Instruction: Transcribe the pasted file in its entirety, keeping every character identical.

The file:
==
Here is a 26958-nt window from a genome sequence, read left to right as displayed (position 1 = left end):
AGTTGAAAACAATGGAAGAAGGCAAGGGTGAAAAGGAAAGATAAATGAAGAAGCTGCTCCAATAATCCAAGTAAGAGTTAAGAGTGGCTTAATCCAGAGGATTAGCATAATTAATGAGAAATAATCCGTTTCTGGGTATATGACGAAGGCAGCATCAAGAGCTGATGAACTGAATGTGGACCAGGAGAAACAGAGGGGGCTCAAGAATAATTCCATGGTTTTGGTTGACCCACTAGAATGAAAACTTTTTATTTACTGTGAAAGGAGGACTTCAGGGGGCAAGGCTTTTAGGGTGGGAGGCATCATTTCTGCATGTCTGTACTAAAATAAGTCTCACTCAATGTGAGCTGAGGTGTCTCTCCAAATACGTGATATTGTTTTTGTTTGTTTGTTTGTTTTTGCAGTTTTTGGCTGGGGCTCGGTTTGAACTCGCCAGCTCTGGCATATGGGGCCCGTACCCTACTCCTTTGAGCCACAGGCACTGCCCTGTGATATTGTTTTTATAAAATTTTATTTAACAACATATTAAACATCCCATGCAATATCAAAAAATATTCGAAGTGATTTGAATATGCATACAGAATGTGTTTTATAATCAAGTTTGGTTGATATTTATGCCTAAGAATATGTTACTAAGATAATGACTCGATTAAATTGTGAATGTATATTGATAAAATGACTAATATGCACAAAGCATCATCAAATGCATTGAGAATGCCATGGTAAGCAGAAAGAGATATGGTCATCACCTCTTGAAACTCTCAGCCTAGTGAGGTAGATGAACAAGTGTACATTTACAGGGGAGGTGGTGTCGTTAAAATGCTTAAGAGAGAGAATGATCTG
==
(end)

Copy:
Here is a 26958-nt window from a genome sequence, read left to right as displayed (position 1 = left end):
AGTTGAAAACAATGGAAGAAGGCAAGGGTGAAAAGGAAAGATAAATGAAGAAGCTGCTCCAATAATCCAAGTAAGAGTTAAGAGTGGCTTAATCCAGAGGATTAGCATAATTAATGAGAAATAATCCGTTTCTGGGTATATGACGAAGGCAGCATCAAGAGCTGATGAACTGAATGTGGACCAGGAGAAACAGAGGGGGCTCAAGAATAATTCCATGGTTTTGGTTGACCCACTAGAATGAAAACTTTTTATTTACTGTGAAAGGAGGACTTCAGGGGGCAAGGCTTTTAGGGTGGGAGGCATCATTTCTGCATGTCTGTACTAAAATAAGTCTCACTCAATGTGAGCTGAGGTGTCTCTCCAAATACGTGATATTGTTTTTGTTTGTTTGTTTGTTTTTGCAGTTTTTGGCTGGGGCTCGGTTTGAACTCGCCAGCTCTGGCATATGGGGCCCGTACCCTACTCCTTTGAGCCACAGGCACTGCCCTGTGATATTGTTTTTATAAAATTTTATTTAACAACATATTAAACATCCCATGCAATATCAAAAAATATTCGAAGTGATTTGAATATGCATACAGAATGTGTTTTATAATCAAGTTTGGTTGATATTTATGCCTAAGAATATGTTACTAAGATAATGACTCGATTAAATTGTGAATGTATATTGATAAAATGACTAATATGCACAAAGCATCATCAAATGCATTGAGAATGCCATGGTAAGCAGAAAGAGATATGGTCATCACCTCTTGAAACTCTCAGCCTAGTGAGGTAGATGAACAAGTGTACATTTACAGGGGAGGTGGTGTCGTTAAAATGCTTAAGAGAGAGAATGATCTG